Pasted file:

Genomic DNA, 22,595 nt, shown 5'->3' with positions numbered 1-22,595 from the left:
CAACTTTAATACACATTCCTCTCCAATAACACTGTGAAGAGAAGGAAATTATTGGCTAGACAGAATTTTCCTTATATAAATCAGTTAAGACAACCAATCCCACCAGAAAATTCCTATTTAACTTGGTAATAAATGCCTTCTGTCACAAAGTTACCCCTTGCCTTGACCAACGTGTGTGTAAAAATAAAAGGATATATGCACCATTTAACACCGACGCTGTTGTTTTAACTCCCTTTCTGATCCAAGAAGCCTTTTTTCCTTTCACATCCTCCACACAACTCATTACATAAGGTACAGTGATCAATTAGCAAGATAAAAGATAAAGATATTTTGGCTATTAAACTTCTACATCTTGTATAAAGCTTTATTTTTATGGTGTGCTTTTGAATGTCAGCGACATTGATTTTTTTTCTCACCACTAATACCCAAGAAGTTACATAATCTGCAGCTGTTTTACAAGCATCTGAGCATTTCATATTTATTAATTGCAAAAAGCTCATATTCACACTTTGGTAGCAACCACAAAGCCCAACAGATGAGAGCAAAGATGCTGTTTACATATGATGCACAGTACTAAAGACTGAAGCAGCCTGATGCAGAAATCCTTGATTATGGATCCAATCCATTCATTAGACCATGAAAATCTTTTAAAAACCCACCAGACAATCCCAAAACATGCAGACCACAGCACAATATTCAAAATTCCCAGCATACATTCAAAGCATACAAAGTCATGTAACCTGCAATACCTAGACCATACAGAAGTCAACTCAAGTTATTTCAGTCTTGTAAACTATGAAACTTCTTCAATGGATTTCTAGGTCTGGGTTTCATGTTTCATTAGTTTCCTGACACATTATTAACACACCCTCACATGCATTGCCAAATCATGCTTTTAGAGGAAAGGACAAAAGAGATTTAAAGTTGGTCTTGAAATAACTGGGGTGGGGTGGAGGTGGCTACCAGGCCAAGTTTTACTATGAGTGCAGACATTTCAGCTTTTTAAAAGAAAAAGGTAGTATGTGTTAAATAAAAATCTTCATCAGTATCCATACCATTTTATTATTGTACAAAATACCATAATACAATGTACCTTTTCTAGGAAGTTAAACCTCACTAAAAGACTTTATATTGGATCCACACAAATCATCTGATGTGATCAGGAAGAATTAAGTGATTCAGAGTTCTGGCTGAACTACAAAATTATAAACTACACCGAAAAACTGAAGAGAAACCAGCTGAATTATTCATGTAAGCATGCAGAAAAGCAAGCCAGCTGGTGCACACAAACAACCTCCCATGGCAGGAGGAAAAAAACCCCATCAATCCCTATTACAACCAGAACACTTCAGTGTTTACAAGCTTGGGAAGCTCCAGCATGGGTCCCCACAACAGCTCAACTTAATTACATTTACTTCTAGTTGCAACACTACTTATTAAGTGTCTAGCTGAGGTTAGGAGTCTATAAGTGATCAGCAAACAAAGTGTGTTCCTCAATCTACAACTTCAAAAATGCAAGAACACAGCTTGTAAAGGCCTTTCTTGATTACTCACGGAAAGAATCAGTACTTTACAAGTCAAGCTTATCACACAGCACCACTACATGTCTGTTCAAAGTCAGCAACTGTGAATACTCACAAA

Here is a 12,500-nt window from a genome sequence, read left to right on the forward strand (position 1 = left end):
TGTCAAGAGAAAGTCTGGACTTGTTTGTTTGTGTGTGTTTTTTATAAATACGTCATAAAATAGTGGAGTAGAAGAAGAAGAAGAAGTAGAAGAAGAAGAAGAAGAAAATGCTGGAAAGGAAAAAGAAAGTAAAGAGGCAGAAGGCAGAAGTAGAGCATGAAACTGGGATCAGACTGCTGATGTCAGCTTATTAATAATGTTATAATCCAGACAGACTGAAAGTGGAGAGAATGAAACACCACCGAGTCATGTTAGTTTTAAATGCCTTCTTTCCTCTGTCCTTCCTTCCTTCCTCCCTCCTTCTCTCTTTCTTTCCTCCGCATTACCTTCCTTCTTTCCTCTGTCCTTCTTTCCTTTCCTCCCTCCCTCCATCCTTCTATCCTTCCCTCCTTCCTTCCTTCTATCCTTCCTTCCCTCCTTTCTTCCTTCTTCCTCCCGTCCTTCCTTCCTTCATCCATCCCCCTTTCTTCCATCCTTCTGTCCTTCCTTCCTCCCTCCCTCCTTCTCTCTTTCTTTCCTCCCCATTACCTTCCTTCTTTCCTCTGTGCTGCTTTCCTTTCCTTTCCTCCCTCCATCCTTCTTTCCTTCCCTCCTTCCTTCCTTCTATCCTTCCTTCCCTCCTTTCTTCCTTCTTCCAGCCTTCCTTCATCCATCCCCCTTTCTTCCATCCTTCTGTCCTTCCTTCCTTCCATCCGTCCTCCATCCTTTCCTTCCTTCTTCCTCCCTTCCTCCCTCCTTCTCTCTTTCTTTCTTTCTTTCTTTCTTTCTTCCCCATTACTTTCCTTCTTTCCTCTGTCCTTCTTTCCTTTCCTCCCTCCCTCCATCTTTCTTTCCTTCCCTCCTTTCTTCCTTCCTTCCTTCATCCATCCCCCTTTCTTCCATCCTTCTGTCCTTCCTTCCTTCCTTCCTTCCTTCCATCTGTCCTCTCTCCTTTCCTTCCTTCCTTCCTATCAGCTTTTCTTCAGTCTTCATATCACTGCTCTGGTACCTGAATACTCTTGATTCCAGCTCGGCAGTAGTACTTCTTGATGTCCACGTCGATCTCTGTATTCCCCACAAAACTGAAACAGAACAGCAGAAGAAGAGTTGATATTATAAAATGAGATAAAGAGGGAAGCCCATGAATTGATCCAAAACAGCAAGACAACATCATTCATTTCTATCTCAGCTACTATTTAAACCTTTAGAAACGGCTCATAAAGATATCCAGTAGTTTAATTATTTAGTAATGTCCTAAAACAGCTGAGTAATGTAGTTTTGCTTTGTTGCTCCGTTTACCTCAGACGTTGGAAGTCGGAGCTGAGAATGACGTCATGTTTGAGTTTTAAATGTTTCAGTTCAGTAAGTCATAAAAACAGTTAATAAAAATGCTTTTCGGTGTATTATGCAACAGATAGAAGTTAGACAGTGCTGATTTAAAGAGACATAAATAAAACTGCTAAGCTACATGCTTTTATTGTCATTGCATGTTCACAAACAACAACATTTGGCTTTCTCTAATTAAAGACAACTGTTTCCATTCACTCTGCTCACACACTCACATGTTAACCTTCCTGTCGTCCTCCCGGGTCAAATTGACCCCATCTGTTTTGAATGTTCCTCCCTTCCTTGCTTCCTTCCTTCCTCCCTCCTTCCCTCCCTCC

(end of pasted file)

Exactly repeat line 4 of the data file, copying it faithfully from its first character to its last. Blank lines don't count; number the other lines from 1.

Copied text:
TGTCAAGAGAAAGTCTGGACTTGTTTGTTTGTGTGTGTTTTTTATAAATACGTCATAAAATAGTGGAGTAGAAGAAGAAGAAGAAGTAGAAGAAGAAGAAGAAGAAAATGCTGGAAAGGAAAAAGAAAGTAAAGAGGCAGAAGGCAGAAGTAGAGCATGAAACTGGGATCAGACTGCTGATGTCAGCTTATTAATAATGTTATAATCCAGACAGACTGAAAGTGGAGAGAATGAAACACCACCGAGTCATGTTAGTTTTAAATGCCTTCTTTCCTCTGTCCTTCCTTCCTTCCTCCCTCCTTCTCTCTTTCTTTCCTCCGCATTACCTTCCTTCTTTCCTCTGTCCTTCTTTCCTTTCCTCCCTCCCTCCATCCTTCTATCCTTCCCTCCTTCCTTCCTTCTATCCTTCCTTCCCTCCTTTCTTCCTTCTTCCTCCCGTCCTTCCTTCCTTCATCCATCCCCCTTTCTTCCATCCTTCTGTCCTTCCTTCCTCCCTCCCTCCTTCTCTCTTTCTTTCCTCCCCATTACCTTCCTTCTTTCCTCTGTGCTGCTTTCCTTTCCTTTCCTCCCTCCATCCTTCTTTCCTTCCCTCCTTCCTTCCTTCTATCCTTCCTTCCCTCCTTTCTTCCTTCTTCCAGCCTTCCTTCATCCATCCCCCTTTCTTCCATCCTTCTGTCCTTCCTTCCTTCCATCCGTCCTCCATCCTTTCCTTCCTTCTTCCTCCCTTCCTCCCTCCTTCTCTCTTTCTTTCTTTCTTTCTTTCTTTCTTCCCCATTACTTTCCTTCTTTCCTCTGTCCTTCTTTCCTTTCCTCCCTCCCTCCATCTTTCTTTCCTTCCCTCCTTTCTTCCTTCCTTCCTTCATCCATCCCCCTTTCTTCCATCCTTCTGTCCTTCCTTCCTTCCTTCCTTCCTTCCATCTGTCCTCTCTCCTTTCCTTCCTTCCTTCCTATCAGCTTTTCTTCAGTCTTCATATCACTGCTCTGGTACCTGAATACTCTTGATTCCAGCTCGGCAGTAGTACTTCTTGATGTCCACGTCGATCTCTGTATTCCCCACAAAACTGAAACAGAACAGCAGAAGAAGAGTTGATATTATAAAATGAGATAAAGAGGGAAGCCCATGAATTGATCCAAAACAGCAAGACAACATCATTCATTTCTATCTCAGCTACTATTTAAACCTTTAGAAACGGCTCATAAAGATATCCAGTAGTTTAATTATTTAGTAATGTCCTAAAACAGCTGAGTAATGTAGTTTTGCTTTGTTGCTCCGTTTACCTCAGACGTTGGAAGTCGGAGCTGAGAATGACGTCATGTTTGAGTTTTAAATGTTTCAGTTCAGTAAGTCATAAAAACAGTTAATAAAAATGCTTTTCGGTGTATTATGCAACAGATAGAAGTTAGACAGTGCTGATTTAAAGAGACATAAATAAAACTGCTAAGCTACATGCTTTTATTGTCATTGCATGTTCACAAACAACAACATTTGGCTTTCTCTAATTAAAGACAACTGTTTCCATTCACTCTGCTCACACACTCACATGTTAACCTTCCTGTCGTCCTCCCGGGTCAAATTGACCCCATCTGTTTTGAATGTTCCTCCCTTCCTTGCTTCCTTCCTTCCTCCCTCCTTCCCTCCCTCC